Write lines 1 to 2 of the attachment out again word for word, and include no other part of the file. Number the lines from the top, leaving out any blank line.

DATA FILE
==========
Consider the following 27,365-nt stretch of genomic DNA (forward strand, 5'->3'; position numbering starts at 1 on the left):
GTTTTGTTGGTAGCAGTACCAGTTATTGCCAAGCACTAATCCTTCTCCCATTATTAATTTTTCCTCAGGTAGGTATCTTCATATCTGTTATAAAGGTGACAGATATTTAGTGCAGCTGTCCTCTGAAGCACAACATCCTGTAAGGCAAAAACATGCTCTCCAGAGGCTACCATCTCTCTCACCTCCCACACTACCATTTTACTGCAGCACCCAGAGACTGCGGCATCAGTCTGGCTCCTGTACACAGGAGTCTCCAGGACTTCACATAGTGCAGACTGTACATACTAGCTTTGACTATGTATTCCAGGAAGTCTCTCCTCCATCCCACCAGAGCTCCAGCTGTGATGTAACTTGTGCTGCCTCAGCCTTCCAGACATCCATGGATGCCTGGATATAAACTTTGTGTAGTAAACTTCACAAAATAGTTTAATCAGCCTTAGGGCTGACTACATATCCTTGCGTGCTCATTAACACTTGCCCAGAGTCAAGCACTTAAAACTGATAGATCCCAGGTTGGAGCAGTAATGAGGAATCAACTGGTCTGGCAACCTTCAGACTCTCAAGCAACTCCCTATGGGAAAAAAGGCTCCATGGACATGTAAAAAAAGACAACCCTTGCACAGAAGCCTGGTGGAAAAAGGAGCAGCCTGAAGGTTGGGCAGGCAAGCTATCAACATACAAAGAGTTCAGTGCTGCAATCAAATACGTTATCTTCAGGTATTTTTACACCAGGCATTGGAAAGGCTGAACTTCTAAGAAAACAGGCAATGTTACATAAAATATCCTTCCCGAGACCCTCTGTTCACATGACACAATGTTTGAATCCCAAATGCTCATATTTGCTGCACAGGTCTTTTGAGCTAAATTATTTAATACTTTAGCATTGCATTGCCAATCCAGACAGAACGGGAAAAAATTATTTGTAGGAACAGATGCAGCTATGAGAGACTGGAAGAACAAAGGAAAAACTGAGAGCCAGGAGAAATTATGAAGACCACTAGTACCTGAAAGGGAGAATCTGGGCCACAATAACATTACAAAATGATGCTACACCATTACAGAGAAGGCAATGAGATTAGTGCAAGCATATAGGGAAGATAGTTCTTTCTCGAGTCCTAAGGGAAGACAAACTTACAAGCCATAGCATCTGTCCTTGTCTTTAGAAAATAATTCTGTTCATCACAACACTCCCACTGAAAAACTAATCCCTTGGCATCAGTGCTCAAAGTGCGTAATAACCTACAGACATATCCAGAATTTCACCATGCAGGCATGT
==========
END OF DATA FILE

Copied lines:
Consider the following 27,365-nt stretch of genomic DNA (forward strand, 5'->3'; position numbering starts at 1 on the left):
GTTTTGTTGGTAGCAGTACCAGTTATTGCCAAGCACTAATCCTTCTCCCATTATTAATTTTTCCTCAGGTAGGTATCTTCATATCTGTTATAAAGGTGACAGATATTTAGTGCAGCTGTCCTCTGAAGCACAACATCCTGTAAGGCAAAAACATGCTCTCCAGAGGCTACCATCTCTCTCACCTCCCACACTACCATTTTACTGCAGCACCCAGAGACTGCGGCATCAGTCTGGCTCCTGTACACAGGAGTCTCCAGGACTTCACATAGTGCAGACTGTACATACTAGCTTTGACTATGTATTCCAGGAAGTCTCTCCTCCATCCCACCAGAGCTCCAGCTGTGATGTAACTTGTGCTGCCTCAGCCTTCCAGACATCCATGGATGCCTGGATATAAACTTTGTGTAGTAAACTTCACAAAATAGTTTAATCAGCCTTAGGGCTGACTACATATCCTTGCGTGCTCATTAACACTTGCCCAGAGTCAAGCACTTAAAACTGATAGATCCCAGGTTGGAGCAGTAATGAGGAATCAACTGGTCTGGCAACCTTCAGACTCTCAAGCAACTCCCTATGGGAAAAAAGGCTCCATGGACATGTAAAAAAAGACAACCCTTGCACAGAAGCCTGGTGGAAAAAGGAGCAGCCTGAAGGTTGGGCAGGCAAGCTATCAACATACAAAGAGTTCAGTGCTGCAATCAAATACGTTATCTTCAGGTATTTTTACACCAGGCATTGGAAAGGCTGAACTTCTAAGAAAACAGGCAATGTTACATAAAATATCCTTCCCGAGACCCTCTGTTCACATGACACAATGTTTGAATCCCAAATGCTCATATTTGCTGCACAGGTCTTTTGAGCTAAATTATTTAATACTTTAGCATTGCATTGCCAATCCAGACAGAACGGGAAAAAATTATTTGTAGGAACAGATGCAGCTATGAGAGACTGGAAGAACAAAGGAAAAACTGAGAGCCAGGAGAAATTATGAAGACCACTAGTACCTGAAAGGGAGAATCTGGGCCACAATAACATTACAAAATGATGCTACACCATTACAGAGAAGGCAATGAGATTAGTGCAAGCATATAGGGAAGATAGTTCTTTCTCGAGTCCTAAGGGAAGACAAACTTACAAGCCATAGCATCTGTCCTTGTCTTTAGAAAATAATTCTGTTCATCACAACACTCCCACTGAAAAACTAATCCCTTGGCATCAGTGCTCAAAGTGCGTAATAACCTACAGACATATCCAGAATTTCACCATGCAGGCATGT